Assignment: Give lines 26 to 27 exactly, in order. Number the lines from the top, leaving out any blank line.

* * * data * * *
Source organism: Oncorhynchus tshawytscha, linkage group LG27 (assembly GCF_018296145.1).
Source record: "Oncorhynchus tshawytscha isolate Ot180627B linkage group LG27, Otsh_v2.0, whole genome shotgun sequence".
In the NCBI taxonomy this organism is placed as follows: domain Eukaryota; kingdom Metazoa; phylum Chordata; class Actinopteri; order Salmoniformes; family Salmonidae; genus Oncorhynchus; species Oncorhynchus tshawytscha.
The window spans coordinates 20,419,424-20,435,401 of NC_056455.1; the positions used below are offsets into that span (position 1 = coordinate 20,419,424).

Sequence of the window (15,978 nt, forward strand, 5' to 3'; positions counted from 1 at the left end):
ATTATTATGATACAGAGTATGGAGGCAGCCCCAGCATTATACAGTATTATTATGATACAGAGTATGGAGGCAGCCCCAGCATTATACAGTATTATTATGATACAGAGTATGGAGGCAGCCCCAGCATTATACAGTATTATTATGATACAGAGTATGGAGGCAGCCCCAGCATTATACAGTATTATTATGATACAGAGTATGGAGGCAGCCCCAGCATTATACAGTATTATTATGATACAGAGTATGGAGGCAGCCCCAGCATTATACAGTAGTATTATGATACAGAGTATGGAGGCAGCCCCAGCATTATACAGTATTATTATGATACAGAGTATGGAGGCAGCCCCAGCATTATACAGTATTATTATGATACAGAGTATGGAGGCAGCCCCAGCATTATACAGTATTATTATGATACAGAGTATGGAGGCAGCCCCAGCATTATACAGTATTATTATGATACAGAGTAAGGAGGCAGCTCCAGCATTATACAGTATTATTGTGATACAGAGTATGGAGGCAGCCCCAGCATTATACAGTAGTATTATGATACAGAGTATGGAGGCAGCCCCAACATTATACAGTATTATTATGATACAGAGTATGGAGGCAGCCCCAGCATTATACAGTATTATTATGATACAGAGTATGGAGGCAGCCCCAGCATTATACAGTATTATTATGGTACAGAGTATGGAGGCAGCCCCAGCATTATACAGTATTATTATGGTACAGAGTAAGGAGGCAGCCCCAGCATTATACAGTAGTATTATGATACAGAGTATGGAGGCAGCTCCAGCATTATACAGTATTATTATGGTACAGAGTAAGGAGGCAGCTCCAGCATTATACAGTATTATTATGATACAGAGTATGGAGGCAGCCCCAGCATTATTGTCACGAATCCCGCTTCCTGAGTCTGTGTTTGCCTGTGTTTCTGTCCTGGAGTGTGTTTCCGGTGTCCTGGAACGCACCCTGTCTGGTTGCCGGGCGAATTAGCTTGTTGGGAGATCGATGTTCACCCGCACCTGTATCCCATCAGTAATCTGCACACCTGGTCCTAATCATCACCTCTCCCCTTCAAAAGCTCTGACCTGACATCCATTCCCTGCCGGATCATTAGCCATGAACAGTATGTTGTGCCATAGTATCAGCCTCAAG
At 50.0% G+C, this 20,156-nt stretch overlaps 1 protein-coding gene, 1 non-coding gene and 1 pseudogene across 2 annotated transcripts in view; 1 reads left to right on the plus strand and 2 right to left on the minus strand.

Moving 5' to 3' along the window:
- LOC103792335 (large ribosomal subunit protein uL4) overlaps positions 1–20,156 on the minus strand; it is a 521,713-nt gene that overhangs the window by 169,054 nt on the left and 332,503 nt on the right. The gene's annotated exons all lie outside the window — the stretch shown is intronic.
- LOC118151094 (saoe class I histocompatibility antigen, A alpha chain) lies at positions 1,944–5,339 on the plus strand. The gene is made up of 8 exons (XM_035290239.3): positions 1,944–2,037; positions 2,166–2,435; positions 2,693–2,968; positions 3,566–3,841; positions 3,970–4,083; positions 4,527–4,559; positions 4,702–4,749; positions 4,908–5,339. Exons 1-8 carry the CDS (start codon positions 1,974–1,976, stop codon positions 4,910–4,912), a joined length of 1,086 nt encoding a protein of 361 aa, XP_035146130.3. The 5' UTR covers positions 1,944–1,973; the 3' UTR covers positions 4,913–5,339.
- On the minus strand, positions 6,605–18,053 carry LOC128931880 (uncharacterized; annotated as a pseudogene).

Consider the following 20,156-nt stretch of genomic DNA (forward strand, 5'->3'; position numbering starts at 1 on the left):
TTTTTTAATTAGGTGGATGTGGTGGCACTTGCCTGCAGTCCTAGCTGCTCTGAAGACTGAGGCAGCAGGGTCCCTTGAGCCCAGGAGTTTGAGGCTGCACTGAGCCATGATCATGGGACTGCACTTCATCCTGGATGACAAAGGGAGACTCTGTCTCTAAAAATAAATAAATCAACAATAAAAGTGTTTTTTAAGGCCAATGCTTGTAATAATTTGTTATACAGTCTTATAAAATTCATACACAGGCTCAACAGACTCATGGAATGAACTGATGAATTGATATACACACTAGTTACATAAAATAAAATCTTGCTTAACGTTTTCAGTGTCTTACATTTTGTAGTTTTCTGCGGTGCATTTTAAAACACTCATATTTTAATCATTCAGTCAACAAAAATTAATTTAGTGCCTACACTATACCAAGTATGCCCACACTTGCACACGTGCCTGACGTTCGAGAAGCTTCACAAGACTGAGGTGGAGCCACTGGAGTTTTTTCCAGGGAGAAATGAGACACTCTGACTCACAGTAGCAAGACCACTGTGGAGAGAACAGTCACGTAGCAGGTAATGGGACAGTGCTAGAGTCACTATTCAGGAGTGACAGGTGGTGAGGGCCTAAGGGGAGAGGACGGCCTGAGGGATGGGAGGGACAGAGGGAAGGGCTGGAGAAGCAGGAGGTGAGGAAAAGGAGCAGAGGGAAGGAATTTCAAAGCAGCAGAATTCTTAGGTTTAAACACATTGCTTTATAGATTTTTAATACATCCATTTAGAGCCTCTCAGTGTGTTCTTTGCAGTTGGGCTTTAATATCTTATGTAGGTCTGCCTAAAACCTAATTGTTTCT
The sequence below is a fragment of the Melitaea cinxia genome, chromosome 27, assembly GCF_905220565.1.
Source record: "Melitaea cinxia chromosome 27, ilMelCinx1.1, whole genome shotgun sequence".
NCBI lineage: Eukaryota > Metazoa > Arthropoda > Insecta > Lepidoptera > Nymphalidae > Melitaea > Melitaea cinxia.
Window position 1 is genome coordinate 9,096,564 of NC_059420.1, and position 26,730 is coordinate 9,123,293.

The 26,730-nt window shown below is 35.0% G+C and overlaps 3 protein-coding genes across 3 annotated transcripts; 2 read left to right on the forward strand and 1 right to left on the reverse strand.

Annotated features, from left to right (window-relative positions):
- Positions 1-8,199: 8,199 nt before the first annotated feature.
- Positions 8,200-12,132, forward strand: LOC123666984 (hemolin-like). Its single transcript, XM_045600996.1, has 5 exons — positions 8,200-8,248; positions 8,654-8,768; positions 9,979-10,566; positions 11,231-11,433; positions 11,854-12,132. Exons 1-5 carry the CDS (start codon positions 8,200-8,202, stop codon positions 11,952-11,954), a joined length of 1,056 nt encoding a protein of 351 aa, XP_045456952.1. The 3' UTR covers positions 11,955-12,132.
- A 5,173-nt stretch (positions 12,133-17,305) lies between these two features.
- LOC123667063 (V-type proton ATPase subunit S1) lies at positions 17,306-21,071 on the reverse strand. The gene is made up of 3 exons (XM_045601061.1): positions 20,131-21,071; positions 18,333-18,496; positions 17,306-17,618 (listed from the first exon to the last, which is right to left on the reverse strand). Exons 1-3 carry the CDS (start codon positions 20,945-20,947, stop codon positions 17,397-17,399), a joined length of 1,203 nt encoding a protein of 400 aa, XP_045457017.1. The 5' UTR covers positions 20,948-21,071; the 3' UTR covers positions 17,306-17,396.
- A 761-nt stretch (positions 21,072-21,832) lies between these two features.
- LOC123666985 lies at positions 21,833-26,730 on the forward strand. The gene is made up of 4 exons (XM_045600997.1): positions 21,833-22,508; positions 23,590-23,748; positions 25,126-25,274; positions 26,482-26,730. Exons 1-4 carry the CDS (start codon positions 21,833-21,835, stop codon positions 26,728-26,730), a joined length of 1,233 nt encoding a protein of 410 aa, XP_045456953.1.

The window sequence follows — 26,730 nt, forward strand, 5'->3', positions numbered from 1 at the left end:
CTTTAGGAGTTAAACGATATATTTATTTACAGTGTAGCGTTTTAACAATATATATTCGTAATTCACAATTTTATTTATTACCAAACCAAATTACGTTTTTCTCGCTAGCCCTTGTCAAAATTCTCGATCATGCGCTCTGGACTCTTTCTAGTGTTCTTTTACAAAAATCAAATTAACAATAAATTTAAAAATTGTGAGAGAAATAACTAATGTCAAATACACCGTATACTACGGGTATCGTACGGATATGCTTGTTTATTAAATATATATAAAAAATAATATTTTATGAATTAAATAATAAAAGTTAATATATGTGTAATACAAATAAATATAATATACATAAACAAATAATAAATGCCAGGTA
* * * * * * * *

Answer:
The window sequence follows — 26,730 nt, forward strand, 5'->3', positions numbered from 1 at the left end:
CTTTAGGAGTTAAACGATATATTTATTTACAGTGTAGCGTTTTAACAATATATATTCGTAATTCACAATTTTATTTATTACCAAACCAAATTACGTTTTTCTCGCTAGCCCTTGTCAAAATTCTCGATCATGCGCTCTGGACTCTTTCTAGTGTTCTTTTACAAAAATCAAATTAACAATAAATTTAAAAATTGTGAGAGAAATAACTAATGTCAAATACACCGTATACTACGGGTATCGTACGGATATGCTTGTTTATTAAATATATATAAAAAATAATATTTTATGAATTAAATAATAAAAGTTAATATATGTGTAATACAAATAAATATAATATACATAAACAAATAATAAATGCCAGGTA